NEW YORK (CBSNewYork/AP) — You don’t have to live in New York to be fed up with Wall Street.  Now, the “Occupy Wall Street” movement has found its way to Jersey City.

About 100 protesters gathered Thursday afternoon along the waterfront in the city’s financial sector outside Goldman Sachs offices.

Photo Gallery: Occupy Wall Street

Employees who were outside the building before Thursday’s protest began said they had been told not to comment.

1010 WINS’ Al Jones reports the message is spreading

Even though the turnout for the Jersey City protest was small — totaling about 100 people — protester Mike Primo said the message is the same.

“We’re protesting corporation control of our government. We want to take our government back, we want the corporations held accountable and we want them to pay their fair share,” Primo told 1010 WINS’ Al Jones.

Protestor Pat Meany wasn’t disappointed by the turnout, pointing out that demonstrations at Zuccotti Park started out with a few dozen people.

“We’re making a Tea Party look like just a couple of people squawking on a street corner,” Meany said.

Protesters in Jersey City. (credit: Al Jones, 1010 WINS)

What began three weeks ago in Zuccotti Park as a grass-roots protest against excesses on Wall Street has been gaining more and more nationwide attention in recent weeks.

“At first I didn’t believe that it was ever going to get this big, but it’s just the beginning of something bigger,” said Christopher Guerra of Newark.

The latest protests come after Wednesday’s large-scale event in Lower Manhattan, which featured clashes between police and protesters.

New video surfaced showing police clashing with protesters in a night of explosive emotions.  The scuffle started after police say demonstrators began spilling over barricades.

With thousands of protesters chanting and yelling, police pressed up against barriers say they were forced to use pepper spray and batons to calm part of the frenzied crowds.

The video is inflammatory but police point out they are allowed to use batons and pepper spray for crowd control purposes. Police arrested 28 people, mostly for disorderly conduct.

Police Commissioner Ray Kelly also commented on the situation Thursday, telling reporters that protesters would be “met with force” if they targeted police officers.

WCBS 880’s Rich Lamb With Mayor Bloomberg

When it comes to Occupy Wall Street, Mayor Michael Bloomberg said this is a city that values people’s right to say what they want to say, but he had a warning.

“There just is a standard of conduct…a line you can’t cross,” said Bloomberg on Thursday.

He said you can’t charge police officers.

A reporter asked, “How concerned are you that the type of skirmishes that happened last night may escalate as this movement continues to grow?”

Bloomberg answered, “I don’t think that it will escalate and I think our police department conducted themselves the way they should. Every cop? I don’t know. There will always be somebody that’s got some piece of footage.”

As for if there is any way to resolve the protests, Bloomberg said, “There’s no leadership, one group that’s leading or whatever. What I can tell you is this is the place where you can protest.”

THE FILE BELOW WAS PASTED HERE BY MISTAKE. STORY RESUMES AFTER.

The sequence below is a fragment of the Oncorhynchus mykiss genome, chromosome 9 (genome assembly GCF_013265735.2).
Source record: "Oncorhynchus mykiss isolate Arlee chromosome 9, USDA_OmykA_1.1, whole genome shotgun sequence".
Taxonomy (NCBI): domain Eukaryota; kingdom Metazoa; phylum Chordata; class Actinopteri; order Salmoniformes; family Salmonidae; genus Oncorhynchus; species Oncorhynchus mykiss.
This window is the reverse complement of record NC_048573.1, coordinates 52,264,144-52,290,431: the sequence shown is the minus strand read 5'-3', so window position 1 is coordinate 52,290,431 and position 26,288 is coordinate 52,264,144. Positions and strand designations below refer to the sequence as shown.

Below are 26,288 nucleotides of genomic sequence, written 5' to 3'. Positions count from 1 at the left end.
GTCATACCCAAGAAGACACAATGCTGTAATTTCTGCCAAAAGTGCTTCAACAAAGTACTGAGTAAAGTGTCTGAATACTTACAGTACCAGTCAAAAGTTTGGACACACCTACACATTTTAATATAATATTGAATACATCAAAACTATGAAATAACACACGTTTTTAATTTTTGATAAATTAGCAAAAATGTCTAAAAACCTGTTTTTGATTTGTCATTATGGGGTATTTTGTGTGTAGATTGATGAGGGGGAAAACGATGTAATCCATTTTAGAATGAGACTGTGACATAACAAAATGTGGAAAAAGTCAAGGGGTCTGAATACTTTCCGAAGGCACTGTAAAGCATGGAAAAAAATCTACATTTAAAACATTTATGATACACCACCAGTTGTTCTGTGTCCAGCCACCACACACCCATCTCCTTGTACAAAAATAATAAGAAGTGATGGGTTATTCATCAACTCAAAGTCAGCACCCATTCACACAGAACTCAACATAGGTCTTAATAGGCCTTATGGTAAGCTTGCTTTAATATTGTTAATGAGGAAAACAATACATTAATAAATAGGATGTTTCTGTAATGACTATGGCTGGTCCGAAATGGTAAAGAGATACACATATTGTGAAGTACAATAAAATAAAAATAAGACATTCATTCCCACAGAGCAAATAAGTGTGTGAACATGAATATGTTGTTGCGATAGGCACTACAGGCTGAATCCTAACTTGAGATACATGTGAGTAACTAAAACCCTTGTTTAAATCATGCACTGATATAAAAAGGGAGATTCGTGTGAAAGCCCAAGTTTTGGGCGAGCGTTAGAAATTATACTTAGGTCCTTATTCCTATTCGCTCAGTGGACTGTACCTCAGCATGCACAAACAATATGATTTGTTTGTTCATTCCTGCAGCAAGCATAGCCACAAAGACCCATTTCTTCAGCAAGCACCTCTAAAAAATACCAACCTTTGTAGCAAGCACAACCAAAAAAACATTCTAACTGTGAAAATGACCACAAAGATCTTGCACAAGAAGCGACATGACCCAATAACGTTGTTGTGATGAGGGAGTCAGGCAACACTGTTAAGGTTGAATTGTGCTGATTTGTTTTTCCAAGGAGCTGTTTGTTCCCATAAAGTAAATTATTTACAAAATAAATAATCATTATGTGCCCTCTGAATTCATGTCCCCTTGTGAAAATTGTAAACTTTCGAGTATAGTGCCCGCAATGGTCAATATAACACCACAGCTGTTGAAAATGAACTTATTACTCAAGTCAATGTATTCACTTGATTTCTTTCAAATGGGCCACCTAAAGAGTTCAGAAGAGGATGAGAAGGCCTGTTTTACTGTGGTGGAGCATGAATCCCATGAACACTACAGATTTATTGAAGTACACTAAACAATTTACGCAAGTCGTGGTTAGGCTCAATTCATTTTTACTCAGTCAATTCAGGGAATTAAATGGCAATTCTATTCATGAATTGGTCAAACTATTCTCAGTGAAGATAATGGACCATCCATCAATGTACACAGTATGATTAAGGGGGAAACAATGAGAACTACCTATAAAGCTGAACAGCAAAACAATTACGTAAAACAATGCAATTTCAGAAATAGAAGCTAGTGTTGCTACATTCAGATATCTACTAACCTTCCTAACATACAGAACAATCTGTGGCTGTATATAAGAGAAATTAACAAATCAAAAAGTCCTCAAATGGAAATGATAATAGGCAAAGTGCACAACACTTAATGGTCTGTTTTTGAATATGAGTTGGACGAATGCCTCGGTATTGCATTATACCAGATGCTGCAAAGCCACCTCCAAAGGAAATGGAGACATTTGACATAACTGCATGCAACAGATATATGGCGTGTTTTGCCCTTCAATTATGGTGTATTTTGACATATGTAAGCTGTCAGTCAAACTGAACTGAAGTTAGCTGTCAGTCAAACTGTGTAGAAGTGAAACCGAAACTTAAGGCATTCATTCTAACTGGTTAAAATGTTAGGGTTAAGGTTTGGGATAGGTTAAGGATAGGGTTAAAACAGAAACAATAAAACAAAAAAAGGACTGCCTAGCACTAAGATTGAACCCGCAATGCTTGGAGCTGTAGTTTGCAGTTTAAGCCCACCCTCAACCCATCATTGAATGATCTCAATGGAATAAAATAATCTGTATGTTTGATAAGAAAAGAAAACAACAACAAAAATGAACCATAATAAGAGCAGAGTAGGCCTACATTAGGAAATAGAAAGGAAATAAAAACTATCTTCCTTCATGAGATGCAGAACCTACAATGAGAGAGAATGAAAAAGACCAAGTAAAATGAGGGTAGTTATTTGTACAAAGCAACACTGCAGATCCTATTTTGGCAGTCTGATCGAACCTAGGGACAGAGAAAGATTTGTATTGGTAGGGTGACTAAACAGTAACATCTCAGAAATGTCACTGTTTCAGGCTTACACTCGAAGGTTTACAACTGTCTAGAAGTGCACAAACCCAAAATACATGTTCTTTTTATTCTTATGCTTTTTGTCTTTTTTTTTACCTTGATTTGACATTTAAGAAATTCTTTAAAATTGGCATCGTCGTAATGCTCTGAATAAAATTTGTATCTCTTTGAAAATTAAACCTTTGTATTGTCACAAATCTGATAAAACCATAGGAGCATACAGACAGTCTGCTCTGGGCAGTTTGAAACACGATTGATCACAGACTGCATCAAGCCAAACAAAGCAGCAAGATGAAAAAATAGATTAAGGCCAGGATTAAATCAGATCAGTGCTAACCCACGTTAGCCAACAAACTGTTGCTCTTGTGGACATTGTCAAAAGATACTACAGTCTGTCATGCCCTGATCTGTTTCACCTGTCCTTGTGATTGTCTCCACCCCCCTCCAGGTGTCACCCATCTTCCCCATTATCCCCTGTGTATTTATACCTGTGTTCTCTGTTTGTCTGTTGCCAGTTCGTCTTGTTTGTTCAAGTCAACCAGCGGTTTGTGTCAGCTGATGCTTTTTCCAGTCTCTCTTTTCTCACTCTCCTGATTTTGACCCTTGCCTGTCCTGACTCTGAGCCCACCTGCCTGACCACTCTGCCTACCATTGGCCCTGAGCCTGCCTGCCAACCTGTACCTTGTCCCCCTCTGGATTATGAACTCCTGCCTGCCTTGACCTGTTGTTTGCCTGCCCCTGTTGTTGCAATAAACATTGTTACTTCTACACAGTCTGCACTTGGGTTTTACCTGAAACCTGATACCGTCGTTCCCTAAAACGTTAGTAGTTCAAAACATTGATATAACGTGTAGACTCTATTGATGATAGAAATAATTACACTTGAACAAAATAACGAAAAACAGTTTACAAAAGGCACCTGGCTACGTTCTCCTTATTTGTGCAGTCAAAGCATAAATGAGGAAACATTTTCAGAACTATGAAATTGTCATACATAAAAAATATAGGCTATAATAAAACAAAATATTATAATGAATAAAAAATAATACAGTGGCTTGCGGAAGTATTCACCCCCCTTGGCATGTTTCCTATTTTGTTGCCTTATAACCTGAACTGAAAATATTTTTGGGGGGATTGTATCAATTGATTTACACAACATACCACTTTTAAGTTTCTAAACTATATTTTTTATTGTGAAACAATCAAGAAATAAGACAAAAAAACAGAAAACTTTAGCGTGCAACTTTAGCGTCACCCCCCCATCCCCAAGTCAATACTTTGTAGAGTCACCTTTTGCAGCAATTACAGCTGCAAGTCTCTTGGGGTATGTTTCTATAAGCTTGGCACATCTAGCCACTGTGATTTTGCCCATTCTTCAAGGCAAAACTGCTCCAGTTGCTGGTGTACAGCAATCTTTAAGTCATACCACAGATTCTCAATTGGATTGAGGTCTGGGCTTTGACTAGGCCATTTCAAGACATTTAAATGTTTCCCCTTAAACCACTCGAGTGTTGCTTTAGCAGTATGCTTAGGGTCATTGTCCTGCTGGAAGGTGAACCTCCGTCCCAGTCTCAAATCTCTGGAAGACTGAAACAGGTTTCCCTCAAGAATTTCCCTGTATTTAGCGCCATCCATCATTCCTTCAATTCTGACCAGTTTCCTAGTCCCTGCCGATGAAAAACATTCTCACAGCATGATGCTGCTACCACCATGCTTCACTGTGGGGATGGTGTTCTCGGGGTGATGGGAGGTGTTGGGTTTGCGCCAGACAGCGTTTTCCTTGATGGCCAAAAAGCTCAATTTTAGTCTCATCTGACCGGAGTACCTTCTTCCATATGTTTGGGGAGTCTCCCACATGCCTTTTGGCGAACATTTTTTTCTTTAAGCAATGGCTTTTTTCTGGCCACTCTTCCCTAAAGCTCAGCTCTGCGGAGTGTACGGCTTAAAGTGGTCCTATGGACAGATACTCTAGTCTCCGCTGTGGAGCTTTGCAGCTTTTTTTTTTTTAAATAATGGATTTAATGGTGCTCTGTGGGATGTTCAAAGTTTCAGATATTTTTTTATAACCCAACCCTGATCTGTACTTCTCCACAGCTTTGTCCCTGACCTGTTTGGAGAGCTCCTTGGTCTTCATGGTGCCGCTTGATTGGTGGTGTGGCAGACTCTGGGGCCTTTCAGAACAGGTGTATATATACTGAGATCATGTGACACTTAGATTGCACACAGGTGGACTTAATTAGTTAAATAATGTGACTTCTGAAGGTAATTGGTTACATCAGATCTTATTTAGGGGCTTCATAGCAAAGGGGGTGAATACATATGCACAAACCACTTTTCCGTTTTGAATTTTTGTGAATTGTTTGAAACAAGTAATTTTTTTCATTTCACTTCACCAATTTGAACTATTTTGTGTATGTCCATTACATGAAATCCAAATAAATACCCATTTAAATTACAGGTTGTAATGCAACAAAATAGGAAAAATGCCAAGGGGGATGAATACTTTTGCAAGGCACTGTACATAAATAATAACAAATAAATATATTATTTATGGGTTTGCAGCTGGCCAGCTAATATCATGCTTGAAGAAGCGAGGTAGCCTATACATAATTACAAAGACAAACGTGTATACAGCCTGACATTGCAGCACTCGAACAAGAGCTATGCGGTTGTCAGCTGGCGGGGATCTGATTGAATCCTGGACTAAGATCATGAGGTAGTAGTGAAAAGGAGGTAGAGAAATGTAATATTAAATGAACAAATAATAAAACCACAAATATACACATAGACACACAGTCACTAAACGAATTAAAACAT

What is the future of the ‘Occupy Wall Street’ movement? Sound off in our comments section below…

Comments (92)
  1. says:

    The leadfootedrabbit walked down to visit the occupiers, and he found a peaceful, frustrated group of individuals with varying backgrounds. Most were recent college grads who have been completely ignored by employers and politicians alike. I wrote about it on the leadfootedrabbit web site. My guess is that the people protesting will see that the repubs and dems alike care about little more than getting reelected, and that we the people are essentially on our own.

  2. Morris Bergen says:

    Where can I be trained as a PROFESSIONAL ACTIVIST? I want to get a high-paying job as a protester complaining about unemployment.

  3. Betty Beatnik says:

    We’re gonna take Cheesequake by storm!

  4. The Watcher says:

    I read about a prophecy in 1998 that there will only be two classes. Rich and poor, the middle class will be eliminated by greed. Which is in fact apart of the new world order. I see this very fact unfolding right before my eyes… The way I see it if you are not apart of that 1 % then we will all be like sheep and follow the sheperd into oblivion.

  5. Ingrid says:

    Bloomberg says that there is a line that they cannot cross. In the meantime he worked hard to ban smoking on beaches and in parks, without public knowing anything about it. He crossed the line, did it in hiding, and most New Yorkers were shocked when the ban was announced. All the laws and regulations and more laws and regulations are constantly being passed behind our back. But “they” (protesters) cannot cross the line!!! Well, crossing lines has to work for both sides. We are not slaves, and this is not Iran.

  6. Mark says:

    This is not a protest – it is a carefully orchestrated COMMUNITY ORGANIZER event staged by White House and Union officials. Why in the WORLD would unions be involved? Are you that naive to understand that this is the Saul Alinsky way? To play on the less fortunate’s emotions to promulgate social agenda?

    Want to protest and picket? You should do so on the front lawn of the White House, because it was Bush and Obama that allowed their colleagues in the House and Senate to destroy this economy. And if you want to jojn a REAL REVOLUTION – then there is only one – THE RON PAUL REVOLUTION.

    1. justin says:

      yeah, the same ron paul during the debate that thinks that whatever happens to an uninsured person is their problem! And even when the audience said let the person die, he didn’t try to convince them that it was wrong. And he’s a Doctor?! Go ahead and waste your vote, and hopefully you can keep your health insurance, or he’ll let you die.

      1. Charlie says:

        Well, I’d let you die that’s for sure.

  7. Eugenio Gonzalez says: